Anaphylaxis

Who may be at risk for a life-threatening allergic reaction (anaphylaxis)?

 

Anyone can develop a life-threatening allergy at any time in life, but certain factors may make some individuals susceptible to having a life-threatening allergic reaction (anaphylaxis). Remember that if the right precautions are taken, a life threatening allergic reaction (anaphylaxis) may be preventable. These factors can be divided into two categories:

 

General factors that increase the risk of having a life-threatening allergic reaction (anaphylaxis) include:

 

  1. Exposure to certain allergens (triggers) such as food (eg, peanuts, tree nuts, fish, shellfish, eggs, and  milk), stinging or biting insects (eg, bees, ants, and ticks), latex, and medications (eg, penicillin) for those who are allergic

  2. Age: Adolescents and young adults may be at an increased risk of having a life-threatening allergic reaction (anaphylaxis) because of inconsistent behaviors in avoiding known triggers

 

Factors that may increase the severity of a life-threatening allergic reaction (anaphylaxis) include:

 

  1. Age: The elderly may be at an increased risk of having a more severe life-threatening allergic reaction (anaphylaxis) because of accompanying disorders and medications used to treat accompanying disorders such as heart disease. In addition, the elderly may be at an increased risk of having a more severe life-threatening allergic reaction (anaphylaxis) if they are exposed to insect venom (eg, stung by an insect)

  2. Disorders that make the symptoms of a life-threatening allergic reaction (anaphylaxis) difficult to recognize such as impaired vision, seizures, or depression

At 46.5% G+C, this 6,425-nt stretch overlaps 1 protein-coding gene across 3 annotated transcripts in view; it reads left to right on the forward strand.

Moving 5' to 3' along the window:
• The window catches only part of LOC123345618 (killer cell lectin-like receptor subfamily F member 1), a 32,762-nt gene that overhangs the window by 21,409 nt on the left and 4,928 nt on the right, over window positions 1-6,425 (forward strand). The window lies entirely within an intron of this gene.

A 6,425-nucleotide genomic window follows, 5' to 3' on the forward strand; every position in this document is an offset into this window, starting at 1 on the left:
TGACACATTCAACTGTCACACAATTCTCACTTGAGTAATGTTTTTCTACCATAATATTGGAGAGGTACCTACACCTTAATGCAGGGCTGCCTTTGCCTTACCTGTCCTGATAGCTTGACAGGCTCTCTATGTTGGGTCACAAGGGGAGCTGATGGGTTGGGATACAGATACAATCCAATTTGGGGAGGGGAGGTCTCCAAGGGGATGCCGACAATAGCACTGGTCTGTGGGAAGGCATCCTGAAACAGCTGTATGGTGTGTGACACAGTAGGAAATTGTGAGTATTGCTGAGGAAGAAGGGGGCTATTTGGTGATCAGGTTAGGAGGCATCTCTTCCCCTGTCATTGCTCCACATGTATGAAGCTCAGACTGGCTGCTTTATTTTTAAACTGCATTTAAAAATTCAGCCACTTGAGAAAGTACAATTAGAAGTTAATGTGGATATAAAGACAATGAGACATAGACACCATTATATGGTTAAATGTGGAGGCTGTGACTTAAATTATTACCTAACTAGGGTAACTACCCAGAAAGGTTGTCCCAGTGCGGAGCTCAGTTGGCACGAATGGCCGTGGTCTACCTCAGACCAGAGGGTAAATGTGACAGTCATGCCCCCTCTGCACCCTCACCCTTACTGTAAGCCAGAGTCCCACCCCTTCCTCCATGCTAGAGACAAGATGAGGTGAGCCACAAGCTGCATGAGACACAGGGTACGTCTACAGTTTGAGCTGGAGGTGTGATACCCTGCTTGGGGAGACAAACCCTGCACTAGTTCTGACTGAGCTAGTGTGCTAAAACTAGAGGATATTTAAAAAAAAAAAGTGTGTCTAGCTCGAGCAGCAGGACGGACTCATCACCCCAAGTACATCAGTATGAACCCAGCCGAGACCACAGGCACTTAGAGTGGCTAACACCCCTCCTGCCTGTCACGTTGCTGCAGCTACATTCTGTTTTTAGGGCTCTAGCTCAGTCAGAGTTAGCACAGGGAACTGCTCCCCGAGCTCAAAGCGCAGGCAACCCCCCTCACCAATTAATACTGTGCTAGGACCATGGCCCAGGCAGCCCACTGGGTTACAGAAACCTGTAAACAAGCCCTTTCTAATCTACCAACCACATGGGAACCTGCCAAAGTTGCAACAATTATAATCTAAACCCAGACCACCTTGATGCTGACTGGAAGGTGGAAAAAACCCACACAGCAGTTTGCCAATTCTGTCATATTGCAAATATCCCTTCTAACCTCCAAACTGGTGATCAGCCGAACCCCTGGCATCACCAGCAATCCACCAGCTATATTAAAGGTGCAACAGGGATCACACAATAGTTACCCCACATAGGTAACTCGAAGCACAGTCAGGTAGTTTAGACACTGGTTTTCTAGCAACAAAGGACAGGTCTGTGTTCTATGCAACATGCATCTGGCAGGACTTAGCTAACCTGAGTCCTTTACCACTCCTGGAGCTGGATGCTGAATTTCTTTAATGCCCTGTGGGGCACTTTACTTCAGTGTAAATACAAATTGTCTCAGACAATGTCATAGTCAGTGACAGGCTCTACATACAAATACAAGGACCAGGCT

3. Medications or chemicals which make the symptoms of a life-threatening allergic reaction (anaphylaxis) difficult to recognize such as antidepressants, sedatives, or alcohol

  4. Disorders such as asthma (especially if severe or not controlled with medication), heart disease, high blood pressure and cerebrovascular disease, such as stroke

  5. Certain medications used in the treatment of heart disease such as beta-blockers, which may block the medicinal benefits of epinephrine 

 

Talk to your health care professional to determine if you may be at risk for a life-threatening allergic reaction (anaphylaxis) — and if you should be prescribed an adrenaline (epinephrine) auto-injector. It is important that those at risk for a life-threatening allergic reaction (anaphylaxis) avoid known allergy-causing triggers and always carry an adrenaline (epinephrine) auto-injector.

 

 

I've had a life-threatening allergic reaction (anaphylaxis). Can I have another one, or have I built up a tolerance to the trigger?

 

If you have had a life-threatening allergic reaction (anaphylaxis), you’re at higher risk for another life-threatening allergic reaction (anaphylaxis).The progression of a life-threatening allergic reaction (anaphylaxis) is often unpredictable, so initially mild symptoms shouldn’t be ignored — these can progress to a severe reaction that could have life-threatening consequences.

 

 

Is one dose of epinephrine always enough? 

 

Approximately 20% of patients who receive an initial dose of epinephrine for treatment of a life-threatening allergic reaction (anaphylaxis) may require a second dose. Therefore it is important that patients at risk for a life-threatening allergic reaction (anaphylaxis) carry two doses of adrenaline (epinephrine) auto-injector. That way, an extra dose is available if it’s needed.

 

More than two doses of adrenaline (epinephrine) should only be administered under direct medical supervision. Make sure you speak with your health care professional about how to identify the signs and symptoms of a life-threatening allergic reaction (anaphylaxis).  If you, your child or someone you're caring for shows signs or symptoms of a life-threatening allergic reaction (anaphylaxis), administer the health care professional-prescribed adrenaline (epinephrine) auto-injector immediately, then promptly call 995 and seek immediate medical attention. Take the used adrenaline (epinephrine) auto-injector with you to the emergency room. 

 

 

 

If you are or think you might be at risk of severe allergic reactions, it is important to see your doctor to be diagnosed and to receive advice on the right treatment for your condition

 

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